Nearly half of media buyers believe that Gen AI can power content customisation in audio. Source: IAB Audio Advertising State of the Nation report

Nearly half of media buyers believe that Gen AI can power content customisation in audio. Source: IAB Audio Advertising State of the Nation report.

PODCASTS’ POWER

Greg Cattelain, the head of biddable media at Spark Foundry, told B&T another area that advertisers are looking to increase investment in is podcasts, noting that Australia leads the world in digital audio listening, with 81 per cent of the population tuning in.

“The appetite from a buyer’s perspective is on the rise due to more sophisticated trading and targeting, personalisation and the rise of podcasts,” he said.

“There is a tremendous opportunity to capture new revenue in podcast audio. Podcast listeners are more engaged, targeted and there is now genuine scale with millions of Australians as regular listeners.

“Podcasts allow brands to engage with hard to reach audiences in a medium that they trust. That provides a compelling business case to invest more in digital audio.”

On the trading front, Cattelain believes that some advertisers are shifting spend from linear channels into digital audio, but overall it’s a “positive story” for radio.

Recent results from the largest radio broadcaster, Southern Cross Austereo (SCA), are not as upbeat, but hint at the potential of digital audio. 

Although overall revenue fell by 2.9 per cent to $252.6 million and earnings (EBITDA) slumped by nearly 30 per cent, digital audio revenue was up 27 per cent but remains a small chunk of the overall pie.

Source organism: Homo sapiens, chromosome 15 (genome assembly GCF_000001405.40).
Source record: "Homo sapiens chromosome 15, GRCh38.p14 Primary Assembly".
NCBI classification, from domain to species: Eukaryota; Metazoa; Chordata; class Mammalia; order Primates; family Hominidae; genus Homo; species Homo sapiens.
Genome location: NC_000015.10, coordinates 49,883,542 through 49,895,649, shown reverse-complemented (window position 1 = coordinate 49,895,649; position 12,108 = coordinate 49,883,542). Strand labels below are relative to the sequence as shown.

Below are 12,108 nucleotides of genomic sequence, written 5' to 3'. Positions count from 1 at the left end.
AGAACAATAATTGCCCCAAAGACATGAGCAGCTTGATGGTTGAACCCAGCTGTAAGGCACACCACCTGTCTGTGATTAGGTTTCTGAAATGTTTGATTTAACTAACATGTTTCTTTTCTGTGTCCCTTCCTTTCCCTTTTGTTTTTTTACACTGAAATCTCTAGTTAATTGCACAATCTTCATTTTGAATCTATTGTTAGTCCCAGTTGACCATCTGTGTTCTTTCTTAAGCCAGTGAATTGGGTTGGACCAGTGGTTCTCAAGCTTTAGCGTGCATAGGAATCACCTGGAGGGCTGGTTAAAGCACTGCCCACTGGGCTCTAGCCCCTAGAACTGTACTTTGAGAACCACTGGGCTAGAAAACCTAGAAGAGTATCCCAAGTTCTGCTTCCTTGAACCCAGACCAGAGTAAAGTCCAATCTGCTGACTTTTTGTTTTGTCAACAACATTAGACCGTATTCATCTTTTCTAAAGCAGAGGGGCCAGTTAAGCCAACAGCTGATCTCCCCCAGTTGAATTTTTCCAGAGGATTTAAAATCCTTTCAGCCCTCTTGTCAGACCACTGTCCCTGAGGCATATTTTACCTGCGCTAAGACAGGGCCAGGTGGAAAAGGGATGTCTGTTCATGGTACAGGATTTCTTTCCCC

Entertainment, lifestyle, health and wellness are the most popular podcast categories for advertisers. Nearly half of media buyers believe that Gen AI can power content customisation in audio. Source: IAB Audio Advertising State of the Nation report

Entertainment, lifestyle, health and wellness are the most popular podcast categories for advertisers. Source: IAB Audio Advertising State of the Nation report.

DIGITAL AUDIO ‘IN RUDE HEALTH’

At rival network Nine, audiences continue to flourish due to technology making it easier to consume audio on mobile devices.

“What we have seen is that there’s no audience problem, technology has been an enabler of audience growth. Streamed digital radio and podcasting is in rude health…our digital streams are up about 25 per cent and our podcasts are up about 15- 20 per cent,” Nine’s director of sales for total audio, Ashley Earnshaw, said.

This means that Nine’s digital audio revenue is growing through as clients look to diversify their audio investment and seek incremental reach.

“If you look at what Ritson said (at the HEARD conference), podcasts are incremental to radio listening. Marketers realise this and we are seeing new money coming in for digital audio and podcasts in particular.”

Earnshaw agrees that AI technology, dynamic creative and contextual solutions audio are also attracting clients to invest more into digital audio.

“As clients continue to reassess and double down on their audio strategies, digital is becoming more important. There are solutions on offer to advertisers that enable them to innovate in audio, and we’re seeing more demand for that.”

Also check out: SCA CEO John Kelly discusses ARN takeover bid